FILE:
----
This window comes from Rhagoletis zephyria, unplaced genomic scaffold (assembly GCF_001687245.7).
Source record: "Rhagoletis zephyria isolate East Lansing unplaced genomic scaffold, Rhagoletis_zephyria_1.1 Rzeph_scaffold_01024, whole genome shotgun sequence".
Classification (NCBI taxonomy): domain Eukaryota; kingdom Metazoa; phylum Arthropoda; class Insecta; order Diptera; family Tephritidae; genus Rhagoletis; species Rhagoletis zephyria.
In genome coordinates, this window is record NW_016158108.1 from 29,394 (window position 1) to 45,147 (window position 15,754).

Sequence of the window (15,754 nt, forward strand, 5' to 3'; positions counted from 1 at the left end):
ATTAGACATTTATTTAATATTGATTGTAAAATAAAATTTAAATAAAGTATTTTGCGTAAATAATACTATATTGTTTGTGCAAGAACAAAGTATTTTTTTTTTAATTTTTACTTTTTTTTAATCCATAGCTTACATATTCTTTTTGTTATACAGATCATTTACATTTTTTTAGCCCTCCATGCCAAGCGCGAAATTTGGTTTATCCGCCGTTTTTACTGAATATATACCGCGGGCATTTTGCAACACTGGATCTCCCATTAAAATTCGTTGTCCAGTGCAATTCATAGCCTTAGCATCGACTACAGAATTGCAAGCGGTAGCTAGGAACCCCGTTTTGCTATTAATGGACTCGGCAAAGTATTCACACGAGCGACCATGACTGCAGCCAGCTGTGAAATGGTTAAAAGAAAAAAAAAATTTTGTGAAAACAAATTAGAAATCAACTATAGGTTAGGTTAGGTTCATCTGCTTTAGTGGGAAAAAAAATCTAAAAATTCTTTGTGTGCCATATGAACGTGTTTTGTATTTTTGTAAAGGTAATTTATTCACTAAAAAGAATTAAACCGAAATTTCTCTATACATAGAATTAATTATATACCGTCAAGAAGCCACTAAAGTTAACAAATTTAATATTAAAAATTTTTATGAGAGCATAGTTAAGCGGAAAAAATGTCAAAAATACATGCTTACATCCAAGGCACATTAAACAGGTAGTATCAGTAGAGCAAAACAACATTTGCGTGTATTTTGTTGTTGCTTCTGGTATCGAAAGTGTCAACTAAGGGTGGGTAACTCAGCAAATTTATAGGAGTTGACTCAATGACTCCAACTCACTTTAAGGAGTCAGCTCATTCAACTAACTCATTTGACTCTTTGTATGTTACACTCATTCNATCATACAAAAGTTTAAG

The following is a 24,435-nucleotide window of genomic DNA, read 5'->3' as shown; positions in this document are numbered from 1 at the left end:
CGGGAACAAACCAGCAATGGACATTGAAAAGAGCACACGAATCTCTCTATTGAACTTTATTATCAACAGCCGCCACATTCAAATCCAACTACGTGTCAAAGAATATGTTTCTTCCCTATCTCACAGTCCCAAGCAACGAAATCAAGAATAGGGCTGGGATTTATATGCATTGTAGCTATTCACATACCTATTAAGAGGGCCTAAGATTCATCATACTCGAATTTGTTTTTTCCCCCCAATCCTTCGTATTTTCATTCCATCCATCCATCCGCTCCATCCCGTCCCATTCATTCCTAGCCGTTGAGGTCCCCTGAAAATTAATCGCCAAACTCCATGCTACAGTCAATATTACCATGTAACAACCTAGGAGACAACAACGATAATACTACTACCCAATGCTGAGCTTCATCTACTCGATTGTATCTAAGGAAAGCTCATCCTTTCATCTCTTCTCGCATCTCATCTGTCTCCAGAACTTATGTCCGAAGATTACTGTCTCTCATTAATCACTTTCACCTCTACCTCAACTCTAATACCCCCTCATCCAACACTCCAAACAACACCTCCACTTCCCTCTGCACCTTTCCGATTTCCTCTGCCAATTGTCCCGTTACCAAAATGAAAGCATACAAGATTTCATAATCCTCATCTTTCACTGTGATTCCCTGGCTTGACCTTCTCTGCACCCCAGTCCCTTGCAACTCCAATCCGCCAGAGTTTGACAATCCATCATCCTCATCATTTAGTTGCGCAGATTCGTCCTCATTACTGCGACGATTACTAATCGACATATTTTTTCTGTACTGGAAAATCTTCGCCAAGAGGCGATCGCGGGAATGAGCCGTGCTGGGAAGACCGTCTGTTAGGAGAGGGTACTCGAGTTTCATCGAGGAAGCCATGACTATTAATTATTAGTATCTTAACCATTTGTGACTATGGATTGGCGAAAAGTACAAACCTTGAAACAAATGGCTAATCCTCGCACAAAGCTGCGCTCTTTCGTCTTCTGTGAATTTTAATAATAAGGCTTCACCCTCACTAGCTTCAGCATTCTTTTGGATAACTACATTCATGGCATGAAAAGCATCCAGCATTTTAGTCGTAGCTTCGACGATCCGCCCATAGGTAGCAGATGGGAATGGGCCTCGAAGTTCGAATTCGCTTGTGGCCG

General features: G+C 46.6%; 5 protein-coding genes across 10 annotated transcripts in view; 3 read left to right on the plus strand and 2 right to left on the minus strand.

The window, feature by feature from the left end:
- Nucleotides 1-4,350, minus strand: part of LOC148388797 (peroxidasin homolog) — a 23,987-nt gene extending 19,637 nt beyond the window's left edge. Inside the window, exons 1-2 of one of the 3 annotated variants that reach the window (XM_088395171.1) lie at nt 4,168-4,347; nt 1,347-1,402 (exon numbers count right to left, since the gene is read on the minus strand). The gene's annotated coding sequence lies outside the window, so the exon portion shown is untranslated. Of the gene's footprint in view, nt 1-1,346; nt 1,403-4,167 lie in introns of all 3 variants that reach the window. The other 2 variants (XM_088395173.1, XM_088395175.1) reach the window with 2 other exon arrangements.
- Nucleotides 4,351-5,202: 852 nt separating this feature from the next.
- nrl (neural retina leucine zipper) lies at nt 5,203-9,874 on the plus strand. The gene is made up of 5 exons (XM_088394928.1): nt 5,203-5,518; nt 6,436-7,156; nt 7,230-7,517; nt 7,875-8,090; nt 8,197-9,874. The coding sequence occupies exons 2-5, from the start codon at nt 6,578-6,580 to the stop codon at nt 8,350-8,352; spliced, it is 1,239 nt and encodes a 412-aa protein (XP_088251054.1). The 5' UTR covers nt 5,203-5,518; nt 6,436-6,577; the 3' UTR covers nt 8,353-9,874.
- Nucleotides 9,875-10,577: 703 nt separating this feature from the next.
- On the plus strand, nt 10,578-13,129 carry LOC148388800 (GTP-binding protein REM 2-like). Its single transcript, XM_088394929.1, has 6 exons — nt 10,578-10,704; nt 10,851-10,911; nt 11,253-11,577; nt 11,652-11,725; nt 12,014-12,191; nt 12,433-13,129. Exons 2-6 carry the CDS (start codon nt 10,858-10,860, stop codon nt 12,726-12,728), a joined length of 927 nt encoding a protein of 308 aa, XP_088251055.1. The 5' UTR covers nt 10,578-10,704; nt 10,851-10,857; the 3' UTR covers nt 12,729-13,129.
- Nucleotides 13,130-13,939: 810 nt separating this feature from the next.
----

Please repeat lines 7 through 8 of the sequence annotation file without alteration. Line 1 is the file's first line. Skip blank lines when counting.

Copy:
The following is a 24,435-nucleotide window of genomic DNA, read 5'->3' as shown; positions in this document are numbered from 1 at the left end:
CGGGAACAAACCAGCAATGGACATTGAAAAGAGCACACGAATCTCTCTATTGAACTTTATTATCAACAGCCGCCACATTCAAATCCAACTACGTGTCAAAGAATATGTTTCTTCCCTATCTCACAGTCCCAAGCAACGAAATCAAGAATAGGGCTGGGATTTATATGCATTGTAGCTATTCACATACCTATTAAGAGGGCCTAAGATTCATCATACTCGAATTTGTTTTTTCCCCCCAATCCTTCGTATTTTCATTCCATCCATCCATCCGCTCCATCCCGTCCCATTCATTCCTAGCCGTTGAGGTCCCCTGAAAATTAATCGCCAAACTCCATGCTACAGTCAATATTACCATGTAACAACCTAGGAGACAACAACGATAATACTACTACCCAATGCTGAGCTTCATCTACTCGATTGTATCTAAGGAAAGCTCATCCTTTCATCTCTTCTCGCATCTCATCTGTCTCCAGAACTTATGTCCGAAGATTACTGTCTCTCATTAATCACTTTCACCTCTACCTCAACTCTAATACCCCCTCATCCAACACTCCAAACAACACCTCCACTTCCCTCTGCACCTTTCCGATTTCCTCTGCCAATTGTCCCGTTACCAAAATGAAAGCATACAAGATTTCATAATCCTCATCTTTCACTGTGATTCCCTGGCTTGACCTTCTCTGCACCCCAGTCCCTTGCAACTCCAATCCGCCAGAGTTTGACAATCCATCATCCTCATCATTTAGTTGCGCAGATTCGTCCTCATTACTGCGACGATTACTAATCGACATATTTTTTCTGTACTGGAAAATCTTCGCCAAGAGGCGATCGCGGGAATGAGCCGTGCTGGGAAGACCGTCTGTTAGGAGAGGGTACTCGAGTTTCATCGAGGAAGCCATGACTATTAATTATTAGTATCTTAACCATTTGTGACTATGGATTGGCGAAAAGTACAAACCTTGAAACAAATGGCTAATCCTCGCACAAAGCTGCGCTCTTTCGTCTTCTGTGAATTTTAATAATAAGGCTTCACCCTCACTAGCTTCAGCATTCTTTTGGATAACTACATTCATGGCATGAAAAGCATCCAGCATTTTAGTCGTAGCTTCGACGATCCGCCCATAGGTAGCAGATGGGAATGGGCCTCGAAGTTCGAATTCGCTTGTGGCCG